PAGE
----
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Stars: Gerard Butler, Mike Colter Director: Jean-Francois Richet Distributor: Lionsgate
“Is he dangerous? What did he do?”
Gerard Butler goes wheels up in a knees up style of action film, a throwback reminiscent of yesteryear’s classics, this film is…Plane.
In his latest action extravaganza, and potentially new franchise-starter, Gerard Butler stars as airline pilot Brodie Torrence whose job transcends from disaster to all-out action, much to the parallel of Plane itself. From what begins as a troublesome flight through stormy weather, all hell breaks loose once the aircraft is struck by lightning, resulting in Captain Brodie forced to land…literally anywhere that isn’t the sea. On board, however, is an extradited criminal. Landing in outlawed, unsanctioned territory, Brodie has to strike a medium between protecting his passengers’ safety, maintaining a weariness of the unknown, and potentially dealing with a fugitive.
A film of two halves, Plane’s disaster film setup lays the foundation for the chaotic action during the latter half of the film. In-flight trauma always sells for a magnificent thrill in film, and Plane adds to that scenario. Knowing that sh*t will hit the fan, an intrigue and curiosity is established in needing to know what will go wrong on the flight. Additionally, in knowing that more adventures await on the ground, the utter and complete chaos in the sky exists as a starter meal for what is going to be an exciting main. Except in the instance of Plane, the starter could very well pass as the main.
Plane’s subsequent existence as an out-and-out action film is fun, but having just experienced a somewhat terrifying airplane disaster, a comedown as such is an unwanted feeling when processing the next steps in the thrill. There are plenty of WILD instances which do occur, but the overall action half of the film just doesn’t match the quality of the disaster film presented. Though with that being said, Plane does manage to present itself as an action film with a lot of darkness. A tonal inconsistency aids the rollercoaster shock value between the darker elements and the full-on popcorn spectacle.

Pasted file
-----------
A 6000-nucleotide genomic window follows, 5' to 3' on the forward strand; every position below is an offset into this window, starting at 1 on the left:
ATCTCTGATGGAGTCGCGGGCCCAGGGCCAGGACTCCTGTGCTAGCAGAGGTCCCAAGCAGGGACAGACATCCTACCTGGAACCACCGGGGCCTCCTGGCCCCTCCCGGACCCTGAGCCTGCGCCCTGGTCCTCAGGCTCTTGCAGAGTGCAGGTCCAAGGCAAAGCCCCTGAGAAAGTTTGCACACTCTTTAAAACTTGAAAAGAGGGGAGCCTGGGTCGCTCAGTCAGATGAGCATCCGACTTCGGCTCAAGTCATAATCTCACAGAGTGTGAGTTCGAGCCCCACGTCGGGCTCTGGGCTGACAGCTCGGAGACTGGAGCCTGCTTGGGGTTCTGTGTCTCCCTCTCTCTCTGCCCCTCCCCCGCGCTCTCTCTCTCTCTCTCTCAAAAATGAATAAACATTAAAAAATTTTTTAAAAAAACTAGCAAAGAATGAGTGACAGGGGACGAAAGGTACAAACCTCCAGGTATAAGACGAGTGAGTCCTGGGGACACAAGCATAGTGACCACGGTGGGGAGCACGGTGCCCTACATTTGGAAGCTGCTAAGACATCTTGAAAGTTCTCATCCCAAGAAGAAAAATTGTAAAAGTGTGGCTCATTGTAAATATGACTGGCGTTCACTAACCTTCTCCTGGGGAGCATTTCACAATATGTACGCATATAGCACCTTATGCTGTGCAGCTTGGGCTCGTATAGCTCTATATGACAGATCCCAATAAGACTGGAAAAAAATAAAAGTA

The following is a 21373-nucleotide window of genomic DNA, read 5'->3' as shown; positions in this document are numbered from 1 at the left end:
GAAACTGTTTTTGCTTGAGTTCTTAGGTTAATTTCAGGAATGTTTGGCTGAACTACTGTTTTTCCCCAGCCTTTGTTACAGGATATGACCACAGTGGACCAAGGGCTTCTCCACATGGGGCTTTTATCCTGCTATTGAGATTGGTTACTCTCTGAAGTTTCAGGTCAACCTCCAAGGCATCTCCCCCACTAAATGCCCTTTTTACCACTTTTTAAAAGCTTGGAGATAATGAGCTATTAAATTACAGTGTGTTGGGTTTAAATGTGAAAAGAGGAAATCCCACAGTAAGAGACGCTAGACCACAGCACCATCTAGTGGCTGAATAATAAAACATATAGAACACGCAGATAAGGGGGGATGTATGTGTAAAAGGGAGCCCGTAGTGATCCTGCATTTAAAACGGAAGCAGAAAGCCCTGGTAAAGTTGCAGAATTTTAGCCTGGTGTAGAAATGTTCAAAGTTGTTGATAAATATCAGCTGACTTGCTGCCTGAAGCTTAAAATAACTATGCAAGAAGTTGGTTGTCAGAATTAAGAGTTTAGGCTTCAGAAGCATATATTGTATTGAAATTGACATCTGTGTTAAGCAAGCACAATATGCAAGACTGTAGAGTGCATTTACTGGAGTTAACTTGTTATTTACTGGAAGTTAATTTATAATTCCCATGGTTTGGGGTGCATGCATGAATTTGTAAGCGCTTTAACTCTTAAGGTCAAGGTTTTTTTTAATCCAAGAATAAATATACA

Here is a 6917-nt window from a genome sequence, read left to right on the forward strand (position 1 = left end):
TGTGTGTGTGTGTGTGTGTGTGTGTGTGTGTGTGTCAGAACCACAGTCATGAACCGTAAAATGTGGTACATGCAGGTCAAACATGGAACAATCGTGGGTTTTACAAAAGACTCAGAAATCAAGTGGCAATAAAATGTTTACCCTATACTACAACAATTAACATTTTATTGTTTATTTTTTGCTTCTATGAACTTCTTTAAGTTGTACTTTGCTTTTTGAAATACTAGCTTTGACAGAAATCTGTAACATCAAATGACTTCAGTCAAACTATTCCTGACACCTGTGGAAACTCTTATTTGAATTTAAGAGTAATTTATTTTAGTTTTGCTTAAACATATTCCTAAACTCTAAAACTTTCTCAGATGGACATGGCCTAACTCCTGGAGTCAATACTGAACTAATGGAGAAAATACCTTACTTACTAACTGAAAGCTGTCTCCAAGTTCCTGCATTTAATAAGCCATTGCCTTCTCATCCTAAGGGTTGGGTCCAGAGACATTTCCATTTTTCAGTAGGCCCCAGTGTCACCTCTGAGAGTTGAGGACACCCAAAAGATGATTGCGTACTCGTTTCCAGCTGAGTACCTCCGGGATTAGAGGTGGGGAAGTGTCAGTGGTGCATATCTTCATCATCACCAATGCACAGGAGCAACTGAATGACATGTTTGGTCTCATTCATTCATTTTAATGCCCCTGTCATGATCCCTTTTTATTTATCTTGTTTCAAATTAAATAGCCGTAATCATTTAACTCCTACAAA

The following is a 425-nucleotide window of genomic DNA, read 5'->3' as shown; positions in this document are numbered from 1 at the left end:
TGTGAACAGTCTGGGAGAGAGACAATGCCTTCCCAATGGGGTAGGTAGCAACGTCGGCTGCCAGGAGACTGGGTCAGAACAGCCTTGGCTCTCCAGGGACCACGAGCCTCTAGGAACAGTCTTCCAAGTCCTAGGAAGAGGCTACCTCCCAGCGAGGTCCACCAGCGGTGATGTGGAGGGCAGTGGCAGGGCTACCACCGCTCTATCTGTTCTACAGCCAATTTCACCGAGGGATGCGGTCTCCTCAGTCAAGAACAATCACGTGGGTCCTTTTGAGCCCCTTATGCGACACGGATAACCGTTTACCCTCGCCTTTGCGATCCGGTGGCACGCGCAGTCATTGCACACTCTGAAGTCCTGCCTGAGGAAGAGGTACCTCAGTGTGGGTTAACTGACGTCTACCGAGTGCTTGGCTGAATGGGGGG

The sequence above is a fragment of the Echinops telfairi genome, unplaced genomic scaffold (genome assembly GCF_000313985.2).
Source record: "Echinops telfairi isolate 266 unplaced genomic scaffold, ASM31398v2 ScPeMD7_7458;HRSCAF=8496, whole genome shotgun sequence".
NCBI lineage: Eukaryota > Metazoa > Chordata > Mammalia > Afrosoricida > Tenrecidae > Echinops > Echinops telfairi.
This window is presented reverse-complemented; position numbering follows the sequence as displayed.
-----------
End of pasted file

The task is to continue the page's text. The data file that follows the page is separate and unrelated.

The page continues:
With Butler’s Brodie having a background in service, there is then the expectancy of the Brodie character being a legit warrior, but that never really seems to be the case. Butler never really as such proceeds to display himself as an, “Well, actually, I’m an action bad-ass,” type, but instead, just a career-changed individual, with a past, looking to do the right thing. Mike Colter’s Louis Gaspare, however, completely dominates the screen as the true action spectacle. Despite being introduced as a criminal, Louis’ persona never really justifies the tag, and later the reasoning is presented.
Ultimately, Plane is a tremendously fun action throwback – the kind of action film you watched with your dad on VHS. A great mixture of disaster and action, this is yet another piece of evidence which confirms that Gerard Butler is the current King of the Mid Level Action Film.
Plane can now be watched in UK cinemas.
This article’s featured image: By Source, Lionsgate, Fair Use https://www.imdb.com/title/tt5884796/mediaviewer/rm1003029505/?ref_=tt_ov_i
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